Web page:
In the second of a three-part series, Bay of Plenty Times reporters face a six-week challenge to transform their diet and fitness using different methods. This week, Annemarie Quill writes about her experience with personal training at The Gym, Tauranga.
Why Personal Training?
Personal training sounds "oh so celeb" but trainer Danny Grey of Ignite Personal Training has a wide range of clients, from women wanting to get back in shape, to school kids, to people wanting to lose a significant amount of weight, to others who simply want to tone up.
He also trains people preparing for competitions and works with people suffering from emotional issues such as stress and depression - he is a firm believer that a fit body means a fit mind.
Some people approach a trainer when they are not getting the results on their own. Others like me may need the extra motivation. Although gym staff can provide you with training programmes it is easy to shirk when you are not accountable.
My membership at The Gym started out with a hiss and a roar in summer but when winter set in, it was easy to snuggle back under the duvet instead of leaping up for the 6.30am pump class. But no more, as I will meet Danny at 6am for the next six weeks.
Where do I sign up?
Danny operates out of The Gym Tauranga where you can work one on one with him. Together with The Gym's owner, Lindsay Chan, Danny has developed group fitness programmes including boxing and High Performance Arena training. He also runs groups outside the gym such as boot camp and enters teams in The Gym's warrior runs - luckily he has not yet got me along to one of these.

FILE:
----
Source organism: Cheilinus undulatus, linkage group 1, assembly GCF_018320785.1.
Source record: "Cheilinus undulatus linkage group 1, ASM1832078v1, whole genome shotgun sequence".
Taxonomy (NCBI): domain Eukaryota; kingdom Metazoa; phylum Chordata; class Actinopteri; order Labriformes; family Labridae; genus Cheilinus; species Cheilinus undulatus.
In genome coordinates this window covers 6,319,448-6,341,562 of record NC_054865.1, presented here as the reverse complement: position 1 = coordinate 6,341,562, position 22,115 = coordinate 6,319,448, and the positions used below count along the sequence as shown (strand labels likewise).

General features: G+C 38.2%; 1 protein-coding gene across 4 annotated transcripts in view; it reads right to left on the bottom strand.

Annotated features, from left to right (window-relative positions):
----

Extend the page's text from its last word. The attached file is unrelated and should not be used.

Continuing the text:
How much does it cost?
Gym membership is from $14.95 a week, which includes most Les Mills classes and unlimited 24-hour access. Personal Training is around $60 an hour but can be less depending on frequency.
I have been to all sorts of gyms in my time and I really like the atmosphere at The Gym, as it is genuinely friendly and there are people of all different levels of fitness. I never got that feeling of awkwardness one can sometimes feel in a gym. You can come and go as you please, or really get stuck into the social side of things.
Week 1 & 2
In the first session, Danny finds out my fitness level through questions and tests, as well as taking measurements. It is nerve-wracking as I have not done any serious fitness training for several years.